This chapter describes most of the changes that have been made to Scheme since the “Revised5 Report”  was published:
Scheme source code now uses the Unicode character set. Specifically, the character set that can be used for identifiers has been greatly expanded.
Identifiers can now start with the characters ->.
Identifiers and symbol literals are now case-sensitive.
Bytevector literal syntax has been added.
The read-syntax abbreviations #’ (for syntax), #‘ (for quasisyntax), #, (for unsyntax), and #,@ (for unsyntax-splicing have been added; see section 3.3.5.)
The external representation of numbers can now include a mantissa width.
Literals for NaNs and infinities were added.
String and character literals can now use a variety of escape sequences.
The #\newline character name for a “newline character” has been removed.
Block and datum comments have been added.
The !#r6rs comment for marking report-compliant lexical syntax has been added.
Characters are now specified to correspond to Unicode scalar values.
Many of the procedures and syntactic forms of the language are now part of the (rnrs base (6)) library. Some procedures and syntactic forms have been moved to other libraries; see figure 13.
|Figure 13: Identifiers moved to libraries|
The base language has the following new procedures and syntactic forms: letrec*, let-values, let*-values, real-valued?, rational-valued?, integer-valued?, exact, inexact, finite?, infinite?, nan?, div, mod, div-and-mod, div0, mod0, div0-and-mod0, exact-integer-sqrt, boolean=?, symbol=?, string-for-each, vector-map, vector-for-each, error, assertion-violation, assert, call/cc, identifier-syntax.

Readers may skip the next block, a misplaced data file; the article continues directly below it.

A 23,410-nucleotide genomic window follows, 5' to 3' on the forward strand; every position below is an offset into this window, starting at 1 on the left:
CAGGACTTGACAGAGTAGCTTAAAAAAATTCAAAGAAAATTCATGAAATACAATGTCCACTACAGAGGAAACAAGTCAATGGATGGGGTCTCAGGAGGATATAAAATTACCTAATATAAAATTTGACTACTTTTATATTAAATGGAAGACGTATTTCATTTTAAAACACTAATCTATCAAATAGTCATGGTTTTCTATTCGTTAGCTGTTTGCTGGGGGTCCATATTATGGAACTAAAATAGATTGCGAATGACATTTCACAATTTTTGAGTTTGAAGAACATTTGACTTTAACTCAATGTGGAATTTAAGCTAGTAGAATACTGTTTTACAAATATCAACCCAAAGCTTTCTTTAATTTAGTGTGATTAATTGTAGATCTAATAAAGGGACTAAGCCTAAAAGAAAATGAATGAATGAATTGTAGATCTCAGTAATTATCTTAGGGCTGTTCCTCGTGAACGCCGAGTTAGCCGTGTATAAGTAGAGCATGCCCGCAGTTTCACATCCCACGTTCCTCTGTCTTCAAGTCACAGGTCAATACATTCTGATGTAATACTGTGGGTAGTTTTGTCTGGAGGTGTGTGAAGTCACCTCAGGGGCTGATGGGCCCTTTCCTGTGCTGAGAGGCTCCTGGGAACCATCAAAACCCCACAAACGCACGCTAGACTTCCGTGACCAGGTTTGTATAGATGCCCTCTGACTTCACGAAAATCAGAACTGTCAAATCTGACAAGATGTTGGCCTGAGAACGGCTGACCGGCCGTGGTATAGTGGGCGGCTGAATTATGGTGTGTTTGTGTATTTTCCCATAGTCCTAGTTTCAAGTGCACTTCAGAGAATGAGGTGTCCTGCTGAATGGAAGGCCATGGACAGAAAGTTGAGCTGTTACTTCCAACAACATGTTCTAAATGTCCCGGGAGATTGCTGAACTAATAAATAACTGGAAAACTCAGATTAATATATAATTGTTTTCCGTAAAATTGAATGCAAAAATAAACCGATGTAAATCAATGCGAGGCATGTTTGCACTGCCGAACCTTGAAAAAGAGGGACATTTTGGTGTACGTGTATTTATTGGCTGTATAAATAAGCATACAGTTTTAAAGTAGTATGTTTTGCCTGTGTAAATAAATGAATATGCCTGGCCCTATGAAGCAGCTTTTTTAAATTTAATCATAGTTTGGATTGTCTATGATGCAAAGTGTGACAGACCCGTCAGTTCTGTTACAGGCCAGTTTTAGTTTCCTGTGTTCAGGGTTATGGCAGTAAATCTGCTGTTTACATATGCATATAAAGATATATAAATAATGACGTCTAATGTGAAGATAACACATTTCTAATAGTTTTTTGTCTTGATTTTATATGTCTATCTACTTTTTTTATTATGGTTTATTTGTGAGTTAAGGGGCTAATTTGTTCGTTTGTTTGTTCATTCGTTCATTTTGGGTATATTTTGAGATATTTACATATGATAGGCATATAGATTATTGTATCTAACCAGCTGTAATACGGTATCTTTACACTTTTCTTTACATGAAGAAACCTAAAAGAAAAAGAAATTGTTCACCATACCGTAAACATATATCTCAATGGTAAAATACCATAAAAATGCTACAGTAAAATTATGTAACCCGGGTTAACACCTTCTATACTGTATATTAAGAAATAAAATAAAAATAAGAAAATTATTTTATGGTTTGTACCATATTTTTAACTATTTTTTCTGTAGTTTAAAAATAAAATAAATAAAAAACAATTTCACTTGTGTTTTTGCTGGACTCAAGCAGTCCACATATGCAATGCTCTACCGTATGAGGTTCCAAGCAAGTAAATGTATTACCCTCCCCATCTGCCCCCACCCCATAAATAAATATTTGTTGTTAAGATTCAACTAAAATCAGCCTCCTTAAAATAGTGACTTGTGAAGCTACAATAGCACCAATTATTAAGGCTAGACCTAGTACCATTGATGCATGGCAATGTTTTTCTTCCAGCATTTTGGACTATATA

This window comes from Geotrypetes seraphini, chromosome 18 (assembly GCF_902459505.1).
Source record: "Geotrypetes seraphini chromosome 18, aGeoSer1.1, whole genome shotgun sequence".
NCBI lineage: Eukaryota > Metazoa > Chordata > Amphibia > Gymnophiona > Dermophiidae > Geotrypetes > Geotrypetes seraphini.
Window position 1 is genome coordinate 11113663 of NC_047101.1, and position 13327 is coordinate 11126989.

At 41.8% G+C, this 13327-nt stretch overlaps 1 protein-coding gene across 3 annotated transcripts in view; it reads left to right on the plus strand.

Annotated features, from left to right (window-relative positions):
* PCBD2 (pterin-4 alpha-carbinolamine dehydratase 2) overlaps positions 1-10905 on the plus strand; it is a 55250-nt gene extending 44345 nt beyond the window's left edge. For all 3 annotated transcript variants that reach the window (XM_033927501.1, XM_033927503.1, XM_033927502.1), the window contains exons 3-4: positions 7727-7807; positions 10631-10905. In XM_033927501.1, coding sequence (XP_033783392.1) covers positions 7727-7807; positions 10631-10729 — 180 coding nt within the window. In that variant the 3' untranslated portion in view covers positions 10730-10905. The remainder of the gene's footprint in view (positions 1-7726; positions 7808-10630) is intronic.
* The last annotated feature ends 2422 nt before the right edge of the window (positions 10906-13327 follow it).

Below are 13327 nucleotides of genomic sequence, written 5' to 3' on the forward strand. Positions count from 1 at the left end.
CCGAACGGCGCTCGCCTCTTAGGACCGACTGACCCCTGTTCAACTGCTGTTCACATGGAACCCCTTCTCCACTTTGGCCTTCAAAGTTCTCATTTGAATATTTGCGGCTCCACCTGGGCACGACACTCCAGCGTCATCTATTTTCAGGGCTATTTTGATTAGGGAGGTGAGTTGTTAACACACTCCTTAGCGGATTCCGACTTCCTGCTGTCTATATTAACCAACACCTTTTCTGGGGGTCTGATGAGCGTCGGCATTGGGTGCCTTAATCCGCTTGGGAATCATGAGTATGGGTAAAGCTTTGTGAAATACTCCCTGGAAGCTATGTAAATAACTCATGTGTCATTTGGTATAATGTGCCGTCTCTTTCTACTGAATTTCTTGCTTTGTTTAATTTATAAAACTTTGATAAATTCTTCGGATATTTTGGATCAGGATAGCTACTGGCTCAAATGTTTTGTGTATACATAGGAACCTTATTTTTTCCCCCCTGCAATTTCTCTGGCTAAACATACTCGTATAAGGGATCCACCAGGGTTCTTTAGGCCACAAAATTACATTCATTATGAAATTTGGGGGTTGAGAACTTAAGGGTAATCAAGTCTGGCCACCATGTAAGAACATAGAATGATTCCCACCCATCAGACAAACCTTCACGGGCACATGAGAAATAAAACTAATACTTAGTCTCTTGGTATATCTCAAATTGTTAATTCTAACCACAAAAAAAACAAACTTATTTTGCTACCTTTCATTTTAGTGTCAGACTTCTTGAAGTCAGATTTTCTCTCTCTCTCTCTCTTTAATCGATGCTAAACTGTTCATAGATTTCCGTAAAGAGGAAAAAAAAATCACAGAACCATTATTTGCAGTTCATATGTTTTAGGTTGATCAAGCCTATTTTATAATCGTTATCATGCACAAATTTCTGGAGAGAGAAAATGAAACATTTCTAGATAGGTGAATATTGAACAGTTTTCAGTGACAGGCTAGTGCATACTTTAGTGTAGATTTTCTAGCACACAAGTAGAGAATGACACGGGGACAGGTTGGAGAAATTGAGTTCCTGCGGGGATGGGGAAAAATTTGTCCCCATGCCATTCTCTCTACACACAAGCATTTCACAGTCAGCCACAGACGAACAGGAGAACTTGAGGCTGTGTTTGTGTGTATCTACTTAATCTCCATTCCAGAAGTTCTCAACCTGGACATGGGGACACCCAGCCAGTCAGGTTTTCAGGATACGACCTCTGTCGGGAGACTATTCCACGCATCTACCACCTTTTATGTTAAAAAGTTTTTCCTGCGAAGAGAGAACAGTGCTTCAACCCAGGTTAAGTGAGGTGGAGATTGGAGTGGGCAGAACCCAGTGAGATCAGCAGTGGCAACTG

The following procedures have been removed: char-ready?, transcript-on, transcript-off, load.
The case-insensitive string comparisons (string-ci=?, string-ci<?, string-ci>?, string-ci<=?, string-ci>=?) operate on the case-folded versions of the strings rather than as the simple lexicographic ordering induced by the corresponding character comparison procedures.
Libraries have been added to the language.
A number of standard libraries are described in a separate report .
Many situations that “were an error” now have defined or constrained behavior. In particular, many are now specified in terms of the exception system.
The full numeric tower is now required.
The semantics for the transcendental functions has been specified more fully.
The semantics of expt for zero bases has been refined.
In syntax-rules forms, a _ may be used in place of the keyword.
The let-syntax and letrec-syntax no longer introduce a new environment for their bodies.
For implementations where NaNs and/or infinities are available, the semantics of many arithmetic operations has been specified on these values consistently with IEEE 754.
For implementations that support a distinct -0.0, the semantics of many arithmetic operations with regard to -0.0 has been specified consistently with IEEE 754.
Scheme’s reals now have an exact zero as their imaginary part.
The specification of quasiquote has been extended. Nested quasiquotations work correctly now, and unquote and unquote-splicing have been extended to several operands.
Immutable objects and procedures now may or may not denote locations. Consequently, eqv? is now unspecified in a few cases where it was specified before.
The mutability of the values of quasiquote structures has been specified to some degree.
The dynamic environment of the before and after thunks of dynamic-wind is now specified.
Various expressions that have only side effects are now allowed to return an arbitrary number of values.
The order and semantics for macro expansion has been more fully specified.
Internal definitions are now defined in terms of letrec*.
The old notion of program structure and Scheme’s top-level environment has been replaced by top-level programs and libraries.
The denotational semantics has been replaced by an operational semantics.